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Biochar aging: Impact of pyrolysis temperature on sediment carbon pools and the availability of arsenic and lead
- Matheus B. Soares, Carlos E.P. Cerri, José A.M. Demattê, Luís R.F. Alleoni
- Science of the total environment 2022 v.807 pp. 151001
- Fourier transform infrared spectroscopy, adsorbents, arsenic, biochar, environment, feedstocks, fractionation, humans, lead, multivariate analysis, organic carbon, polysaccharides, principal component analysis, pyrolysis, sediments, straw, sugarcane, temperature, toxicity, ultraviolet-visible spectroscopy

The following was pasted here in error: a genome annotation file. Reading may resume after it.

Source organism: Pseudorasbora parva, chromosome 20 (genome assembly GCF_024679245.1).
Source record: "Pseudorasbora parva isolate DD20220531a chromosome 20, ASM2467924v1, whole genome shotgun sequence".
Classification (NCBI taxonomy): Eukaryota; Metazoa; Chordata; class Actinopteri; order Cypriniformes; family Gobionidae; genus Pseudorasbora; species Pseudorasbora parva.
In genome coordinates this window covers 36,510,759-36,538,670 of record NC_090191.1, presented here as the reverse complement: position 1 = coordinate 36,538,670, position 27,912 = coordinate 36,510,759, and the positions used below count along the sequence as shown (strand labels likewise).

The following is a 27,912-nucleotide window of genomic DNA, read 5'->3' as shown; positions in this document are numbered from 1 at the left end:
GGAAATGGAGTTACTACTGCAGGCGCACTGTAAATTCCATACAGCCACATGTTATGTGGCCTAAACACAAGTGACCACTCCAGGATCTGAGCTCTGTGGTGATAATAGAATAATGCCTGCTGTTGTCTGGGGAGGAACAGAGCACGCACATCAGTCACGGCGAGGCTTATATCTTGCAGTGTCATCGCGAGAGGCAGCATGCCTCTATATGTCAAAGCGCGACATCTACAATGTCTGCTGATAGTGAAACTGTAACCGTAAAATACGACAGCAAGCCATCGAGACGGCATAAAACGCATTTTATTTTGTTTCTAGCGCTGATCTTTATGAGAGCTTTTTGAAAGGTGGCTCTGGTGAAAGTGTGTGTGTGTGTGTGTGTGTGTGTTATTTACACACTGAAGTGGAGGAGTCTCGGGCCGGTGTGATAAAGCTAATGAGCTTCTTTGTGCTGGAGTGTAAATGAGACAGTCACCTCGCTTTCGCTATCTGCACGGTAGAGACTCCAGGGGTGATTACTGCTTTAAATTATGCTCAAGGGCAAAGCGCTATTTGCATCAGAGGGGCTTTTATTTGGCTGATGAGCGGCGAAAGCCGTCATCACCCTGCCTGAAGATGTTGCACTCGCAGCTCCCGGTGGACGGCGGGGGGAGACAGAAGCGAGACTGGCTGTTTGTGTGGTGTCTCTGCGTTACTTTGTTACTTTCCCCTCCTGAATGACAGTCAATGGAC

- Arsenic (As) and lead (Pb) are potentially toxic elements capable of developing several diseases in human beings such as cancer. Several adsorbent materials, including biochars, have been adopted as alternative measures designed to reduce the availability of As and Pb in water. The retention capacity of potentially toxic elements in biochars varies according to time, feedstock, and the pyrolysis temperature to produce the biochar. Our objectives in this study were to evaluate i) the aging effect of sugarcane straw pyrolyzed biochars at 350 (BC350), 550 (BC550), and 750 °C (BC750) and their ability to immobilize As and Pb; and ii) how the pyrolysis temperature and biochar aging alter the carbon content and quality of the solution and sediment. Biochars were applied at 5% (w/w), and their aging together with As and Pb immobilization effects were evaluated every 45 days over a total period of 180 days. The results were obtained using visible ultraviolet spectroscopy and diffuse reflectance infrared Fourier transform spectroscopy combined with physical fractionation of organic matter and multivariate statistics. The groups formed in the Principal Component Analysis indicated that the change in the availability of As and Pb was related to the aging of the biochar and the temporal changes in the content and quality of organic carbon in the sediment and solution. The pyrolysis temperature was a key factor in the (im)mobilization capacity of As and Pb during the aging of the biochar. The increase in polysaccharides and organic matter associated with the particulate fraction can enhance the release of As in solution (24%). Increasing the fraction of organic matter associated with minerals reduced the availability of Pb by 58%. These findings may provide new insights into understanding the dynamics of organic matter and its role in the immobilization of As and Pb during biochar aging.